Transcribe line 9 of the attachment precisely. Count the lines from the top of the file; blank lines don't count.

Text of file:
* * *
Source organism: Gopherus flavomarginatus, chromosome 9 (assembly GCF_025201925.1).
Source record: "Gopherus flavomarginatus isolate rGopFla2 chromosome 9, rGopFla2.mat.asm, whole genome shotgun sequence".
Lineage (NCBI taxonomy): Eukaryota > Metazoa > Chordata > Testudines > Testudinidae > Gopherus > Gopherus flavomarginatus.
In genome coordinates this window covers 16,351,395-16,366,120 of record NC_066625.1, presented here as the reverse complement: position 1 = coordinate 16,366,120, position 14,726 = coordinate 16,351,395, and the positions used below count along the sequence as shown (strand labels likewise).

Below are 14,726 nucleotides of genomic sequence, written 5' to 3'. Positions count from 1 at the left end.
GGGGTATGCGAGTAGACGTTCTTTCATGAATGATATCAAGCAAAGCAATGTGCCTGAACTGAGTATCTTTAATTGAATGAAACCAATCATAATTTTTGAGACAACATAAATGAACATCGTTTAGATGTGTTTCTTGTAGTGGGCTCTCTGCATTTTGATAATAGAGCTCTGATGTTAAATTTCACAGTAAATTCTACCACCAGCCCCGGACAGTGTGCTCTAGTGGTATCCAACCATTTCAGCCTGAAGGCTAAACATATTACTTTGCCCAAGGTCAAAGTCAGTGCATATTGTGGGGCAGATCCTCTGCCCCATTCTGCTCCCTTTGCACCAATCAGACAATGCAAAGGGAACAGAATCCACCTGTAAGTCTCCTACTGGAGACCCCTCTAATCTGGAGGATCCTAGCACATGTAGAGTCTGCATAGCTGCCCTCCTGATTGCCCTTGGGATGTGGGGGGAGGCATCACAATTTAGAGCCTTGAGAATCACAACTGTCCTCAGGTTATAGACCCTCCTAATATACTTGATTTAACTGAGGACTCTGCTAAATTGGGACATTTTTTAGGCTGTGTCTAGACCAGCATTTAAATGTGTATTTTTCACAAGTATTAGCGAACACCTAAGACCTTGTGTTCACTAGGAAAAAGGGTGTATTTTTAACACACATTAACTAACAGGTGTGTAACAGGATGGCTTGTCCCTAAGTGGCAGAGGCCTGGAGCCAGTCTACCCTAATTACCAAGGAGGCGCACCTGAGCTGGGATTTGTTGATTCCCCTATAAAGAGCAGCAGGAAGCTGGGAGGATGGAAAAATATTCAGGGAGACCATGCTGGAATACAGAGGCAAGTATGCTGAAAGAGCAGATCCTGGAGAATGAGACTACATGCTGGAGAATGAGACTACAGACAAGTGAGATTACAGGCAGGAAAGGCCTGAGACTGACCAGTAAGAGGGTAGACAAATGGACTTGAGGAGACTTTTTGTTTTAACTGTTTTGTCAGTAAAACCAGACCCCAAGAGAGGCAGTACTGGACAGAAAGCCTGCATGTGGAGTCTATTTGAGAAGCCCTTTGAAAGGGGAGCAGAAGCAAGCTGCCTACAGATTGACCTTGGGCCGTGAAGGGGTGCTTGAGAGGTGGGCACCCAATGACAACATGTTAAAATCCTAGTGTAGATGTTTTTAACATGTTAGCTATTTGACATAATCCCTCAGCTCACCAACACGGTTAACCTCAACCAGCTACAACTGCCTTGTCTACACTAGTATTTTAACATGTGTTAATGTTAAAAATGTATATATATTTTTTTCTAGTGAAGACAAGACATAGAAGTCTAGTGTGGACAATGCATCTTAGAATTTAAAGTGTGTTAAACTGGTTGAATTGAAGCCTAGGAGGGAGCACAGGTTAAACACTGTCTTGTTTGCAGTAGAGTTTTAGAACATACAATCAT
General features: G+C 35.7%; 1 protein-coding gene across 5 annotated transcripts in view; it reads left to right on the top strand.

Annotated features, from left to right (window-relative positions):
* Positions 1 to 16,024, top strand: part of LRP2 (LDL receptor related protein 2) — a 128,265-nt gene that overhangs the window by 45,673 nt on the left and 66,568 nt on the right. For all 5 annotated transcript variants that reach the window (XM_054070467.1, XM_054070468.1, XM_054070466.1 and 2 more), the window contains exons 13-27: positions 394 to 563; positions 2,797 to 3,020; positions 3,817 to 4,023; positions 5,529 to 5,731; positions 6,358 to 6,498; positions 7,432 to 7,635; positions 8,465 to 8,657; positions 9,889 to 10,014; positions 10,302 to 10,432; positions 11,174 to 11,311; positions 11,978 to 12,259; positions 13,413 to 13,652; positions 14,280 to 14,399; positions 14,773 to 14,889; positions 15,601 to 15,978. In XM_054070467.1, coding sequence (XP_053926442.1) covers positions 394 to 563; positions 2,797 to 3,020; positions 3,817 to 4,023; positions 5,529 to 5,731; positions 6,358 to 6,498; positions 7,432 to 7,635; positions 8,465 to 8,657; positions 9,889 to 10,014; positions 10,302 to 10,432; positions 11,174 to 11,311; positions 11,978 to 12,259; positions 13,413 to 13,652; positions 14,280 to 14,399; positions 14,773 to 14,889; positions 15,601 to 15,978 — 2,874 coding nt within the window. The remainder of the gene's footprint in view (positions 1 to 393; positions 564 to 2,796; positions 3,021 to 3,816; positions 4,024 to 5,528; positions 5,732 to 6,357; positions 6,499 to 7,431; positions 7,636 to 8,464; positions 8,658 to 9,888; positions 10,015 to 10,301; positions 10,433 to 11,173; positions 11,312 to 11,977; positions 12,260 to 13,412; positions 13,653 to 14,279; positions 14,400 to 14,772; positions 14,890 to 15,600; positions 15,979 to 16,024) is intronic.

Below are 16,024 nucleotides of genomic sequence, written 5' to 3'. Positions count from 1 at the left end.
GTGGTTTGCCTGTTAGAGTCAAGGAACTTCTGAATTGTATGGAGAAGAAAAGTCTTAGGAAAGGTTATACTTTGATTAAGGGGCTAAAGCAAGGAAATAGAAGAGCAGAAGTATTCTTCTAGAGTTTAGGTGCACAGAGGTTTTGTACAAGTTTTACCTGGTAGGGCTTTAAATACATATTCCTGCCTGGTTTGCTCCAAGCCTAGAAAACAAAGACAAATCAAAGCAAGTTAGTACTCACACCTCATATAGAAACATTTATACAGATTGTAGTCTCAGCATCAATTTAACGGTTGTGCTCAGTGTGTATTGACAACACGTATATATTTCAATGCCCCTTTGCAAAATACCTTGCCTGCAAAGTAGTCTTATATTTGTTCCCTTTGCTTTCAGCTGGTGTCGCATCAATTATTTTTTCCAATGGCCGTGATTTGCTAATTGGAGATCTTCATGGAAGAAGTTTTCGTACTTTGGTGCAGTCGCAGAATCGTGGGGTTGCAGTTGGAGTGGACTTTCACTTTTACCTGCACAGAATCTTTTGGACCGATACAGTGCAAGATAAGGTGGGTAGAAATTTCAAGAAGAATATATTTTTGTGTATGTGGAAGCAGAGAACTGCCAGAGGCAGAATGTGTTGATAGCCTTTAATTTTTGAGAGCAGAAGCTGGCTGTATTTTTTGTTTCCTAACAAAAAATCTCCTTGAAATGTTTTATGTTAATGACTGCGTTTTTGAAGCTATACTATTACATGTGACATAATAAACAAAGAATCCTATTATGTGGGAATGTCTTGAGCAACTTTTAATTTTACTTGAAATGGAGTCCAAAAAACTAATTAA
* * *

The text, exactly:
* Positions 1 to 16,024, top strand: part of LRP2 (LDL receptor related protein 2) — a 128,265-nt gene that overhangs the window by 45,673 nt on the left and 66,568 nt on the right. For all 5 annotated transcript variants that reach the window (XM_054070467.1, XM_054070468.1, XM_054070466.1 and 2 more), the window contains exons 13-27: positions 394 to 563; positions 2,797 to 3,020; positions 3,817 to 4,023; positions 5,529 to 5,731; positions 6,358 to 6,498; positions 7,432 to 7,635; positions 8,465 to 8,657; positions 9,889 to 10,014; positions 10,302 to 10,432; positions 11,174 to 11,311; positions 11,978 to 12,259; positions 13,413 to 13,652; positions 14,280 to 14,399; positions 14,773 to 14,889; positions 15,601 to 15,978. In XM_054070467.1, coding sequence (XP_053926442.1) covers positions 394 to 563; positions 2,797 to 3,020; positions 3,817 to 4,023; positions 5,529 to 5,731; positions 6,358 to 6,498; positions 7,432 to 7,635; positions 8,465 to 8,657; positions 9,889 to 10,014; positions 10,302 to 10,432; positions 11,174 to 11,311; positions 11,978 to 12,259; positions 13,413 to 13,652; positions 14,280 to 14,399; positions 14,773 to 14,889; positions 15,601 to 15,978 — 2,874 coding nt within the window. The remainder of the gene's footprint in view (positions 1 to 393; positions 564 to 2,796; positions 3,021 to 3,816; positions 4,024 to 5,528; positions 5,732 to 6,357; positions 6,499 to 7,431; positions 7,636 to 8,464; positions 8,658 to 9,888; positions 10,015 to 10,301; positions 10,433 to 11,173; positions 11,312 to 11,977; positions 12,260 to 13,412; positions 13,653 to 14,279; positions 14,400 to 14,772; positions 14,890 to 15,600; positions 15,979 to 16,024) is intronic.